“I paid the rent twice, I paid the car bill twice, which … was his car, I paid internet and cable and all that stuff,” Rodriguez said. “I didn’t necessarily want to. He told me I had to, so I paid all the bills.
But over time, she had to quit her job to focus on her classes and academic pursuits, which meant that all the money she spent on paying bills kept her from doing her laundry or to buy food.
In addition to school lunches, where friends would give him their leftovers, Rodriguez ate relish from the jar for sustenance.
On occasion, she would stay with a friend whose family let her do her laundry at their house and cook her meals, sending her home with the leftovers.
“When I received the eviction notice, it said that only two months had been paid out of the entire year at that time, and I was the one who paid for those two months,” Rodriguez said. . “He didn’t pay rent for the whole year before he left.”
Confused and not knowing what to do, she reached out to one of her closest friends to tell her about the situation.
Her friend immediately sprung into action, telling her that her mother was setting up a room for her to come and live with them.
Within a week her things were packed and she was living with her friend and family.
Her mother, whom she calls “Momma Rich,” a nickname derived from her surname, was the only parent figure she had at that time, she said.
“She was the one who taught me all about college applications and financial matters, what even taxes are and what a GPA is,” Rodriguez said. “I didn’t know anything about it until I moved in with her senior year.”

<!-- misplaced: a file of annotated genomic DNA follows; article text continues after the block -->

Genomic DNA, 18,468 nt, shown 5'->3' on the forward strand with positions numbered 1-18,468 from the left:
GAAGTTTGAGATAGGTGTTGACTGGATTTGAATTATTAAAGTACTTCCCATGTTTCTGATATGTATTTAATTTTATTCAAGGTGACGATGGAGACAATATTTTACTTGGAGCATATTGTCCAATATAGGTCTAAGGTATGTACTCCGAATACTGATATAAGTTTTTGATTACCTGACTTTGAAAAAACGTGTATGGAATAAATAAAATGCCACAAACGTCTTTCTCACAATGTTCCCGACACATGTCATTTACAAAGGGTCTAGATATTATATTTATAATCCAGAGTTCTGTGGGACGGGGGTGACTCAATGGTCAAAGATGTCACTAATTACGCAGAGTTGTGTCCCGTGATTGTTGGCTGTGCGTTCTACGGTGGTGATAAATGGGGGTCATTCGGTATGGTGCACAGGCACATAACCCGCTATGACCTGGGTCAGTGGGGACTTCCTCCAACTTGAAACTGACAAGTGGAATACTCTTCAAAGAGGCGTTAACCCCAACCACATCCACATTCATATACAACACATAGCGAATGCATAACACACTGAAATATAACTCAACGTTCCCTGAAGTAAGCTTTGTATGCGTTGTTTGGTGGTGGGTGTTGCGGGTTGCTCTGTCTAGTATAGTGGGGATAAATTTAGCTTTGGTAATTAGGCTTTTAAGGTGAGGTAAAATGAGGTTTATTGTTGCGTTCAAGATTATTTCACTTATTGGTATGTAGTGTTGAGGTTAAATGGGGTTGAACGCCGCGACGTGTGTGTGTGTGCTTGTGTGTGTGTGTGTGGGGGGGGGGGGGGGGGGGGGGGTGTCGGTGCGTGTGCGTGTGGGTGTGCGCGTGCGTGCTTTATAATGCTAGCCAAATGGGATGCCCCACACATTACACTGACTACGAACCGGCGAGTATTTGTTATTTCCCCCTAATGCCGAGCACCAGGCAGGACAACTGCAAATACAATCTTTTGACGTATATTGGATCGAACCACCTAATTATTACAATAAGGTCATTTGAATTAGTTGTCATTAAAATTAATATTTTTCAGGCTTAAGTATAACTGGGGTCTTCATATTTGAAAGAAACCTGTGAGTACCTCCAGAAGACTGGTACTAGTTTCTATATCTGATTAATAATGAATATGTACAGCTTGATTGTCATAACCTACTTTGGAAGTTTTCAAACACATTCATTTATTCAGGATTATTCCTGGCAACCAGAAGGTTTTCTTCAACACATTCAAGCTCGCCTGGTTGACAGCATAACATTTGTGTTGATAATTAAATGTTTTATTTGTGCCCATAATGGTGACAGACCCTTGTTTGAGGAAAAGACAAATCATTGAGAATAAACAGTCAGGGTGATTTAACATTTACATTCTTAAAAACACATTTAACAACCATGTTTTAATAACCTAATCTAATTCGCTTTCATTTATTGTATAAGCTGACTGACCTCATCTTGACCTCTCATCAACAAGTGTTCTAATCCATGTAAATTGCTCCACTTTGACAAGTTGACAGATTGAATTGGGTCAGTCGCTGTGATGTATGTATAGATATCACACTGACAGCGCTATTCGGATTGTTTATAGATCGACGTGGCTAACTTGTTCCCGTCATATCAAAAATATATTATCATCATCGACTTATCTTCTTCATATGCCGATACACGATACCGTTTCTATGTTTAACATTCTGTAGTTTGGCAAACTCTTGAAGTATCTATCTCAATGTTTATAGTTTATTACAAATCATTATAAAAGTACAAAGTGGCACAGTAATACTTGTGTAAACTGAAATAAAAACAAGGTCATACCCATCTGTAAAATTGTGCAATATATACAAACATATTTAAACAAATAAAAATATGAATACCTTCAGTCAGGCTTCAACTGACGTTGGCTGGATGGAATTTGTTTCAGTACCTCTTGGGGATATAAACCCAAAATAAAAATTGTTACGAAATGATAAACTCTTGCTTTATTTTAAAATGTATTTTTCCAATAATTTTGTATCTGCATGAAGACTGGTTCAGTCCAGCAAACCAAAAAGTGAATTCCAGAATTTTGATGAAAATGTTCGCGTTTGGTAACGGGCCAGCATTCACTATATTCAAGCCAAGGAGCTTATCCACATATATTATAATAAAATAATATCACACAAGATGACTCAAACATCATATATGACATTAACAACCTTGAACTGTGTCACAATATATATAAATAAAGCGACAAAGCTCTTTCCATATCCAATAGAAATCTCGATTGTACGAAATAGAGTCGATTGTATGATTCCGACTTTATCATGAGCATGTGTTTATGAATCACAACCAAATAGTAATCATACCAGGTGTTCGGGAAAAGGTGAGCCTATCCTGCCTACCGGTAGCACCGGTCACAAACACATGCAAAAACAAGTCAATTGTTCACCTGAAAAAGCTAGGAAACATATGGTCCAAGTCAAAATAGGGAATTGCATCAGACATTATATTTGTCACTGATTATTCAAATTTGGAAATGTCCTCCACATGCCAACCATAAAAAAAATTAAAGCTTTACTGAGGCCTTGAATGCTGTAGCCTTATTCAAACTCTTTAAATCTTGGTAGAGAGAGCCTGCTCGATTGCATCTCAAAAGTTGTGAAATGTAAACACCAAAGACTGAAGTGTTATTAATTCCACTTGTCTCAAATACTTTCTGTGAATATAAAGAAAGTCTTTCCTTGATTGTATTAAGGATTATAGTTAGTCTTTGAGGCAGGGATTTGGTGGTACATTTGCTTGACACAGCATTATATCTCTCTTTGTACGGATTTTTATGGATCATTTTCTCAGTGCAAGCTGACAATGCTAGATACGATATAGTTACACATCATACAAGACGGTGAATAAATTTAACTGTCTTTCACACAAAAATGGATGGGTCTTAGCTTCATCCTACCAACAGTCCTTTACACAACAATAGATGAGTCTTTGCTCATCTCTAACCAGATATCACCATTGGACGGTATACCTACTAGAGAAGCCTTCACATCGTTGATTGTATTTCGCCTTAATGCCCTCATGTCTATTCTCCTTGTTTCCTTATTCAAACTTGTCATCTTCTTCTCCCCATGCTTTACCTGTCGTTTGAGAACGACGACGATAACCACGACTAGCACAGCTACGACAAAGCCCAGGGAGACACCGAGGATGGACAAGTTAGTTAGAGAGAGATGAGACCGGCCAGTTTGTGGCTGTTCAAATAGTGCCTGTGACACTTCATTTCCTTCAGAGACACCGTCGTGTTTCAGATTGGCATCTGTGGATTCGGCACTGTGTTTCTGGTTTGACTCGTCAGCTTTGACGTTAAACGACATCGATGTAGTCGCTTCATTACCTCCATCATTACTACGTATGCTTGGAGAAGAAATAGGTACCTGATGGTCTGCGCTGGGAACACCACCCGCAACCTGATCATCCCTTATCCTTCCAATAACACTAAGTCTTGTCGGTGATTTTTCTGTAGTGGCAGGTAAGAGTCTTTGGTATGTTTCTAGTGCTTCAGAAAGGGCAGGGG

When she lived in her father’s apartment, she used a giant teddy bear as a pillow and slept on a mattress so thin she could grab the springs from the top. At Momma Rich’s, she was given a more comfortable mattress to sleep on, with fresh sheets and a real pillow to rest her head on.
“I didn’t worry about all those things anymore. Obviously it was tough to get through, but it wasn’t something that I constantly worried about,” Rodriguez said.
Go to college
Thinking about where to apply, she first set her sights on the Massachusetts College of Pharmacy and Health Sciences in Boston, eventually settling on Husson University in Maine.
She chose Husson, she said, because the tuition was more affordable and they gave her better financial aid.
Scholarships, like the one she recently received from the Women’s Philanthropy Council, have helped pay for her education and make her path to medical school a reality.
His dream of becoming a surgeon
Now a double major in health sciences and psychology, after a pre-med track, Rodriguez is closer than ever to achieving her dream of becoming a surgeon – a dream that has helped her through some of the toughest times in her life. , she said.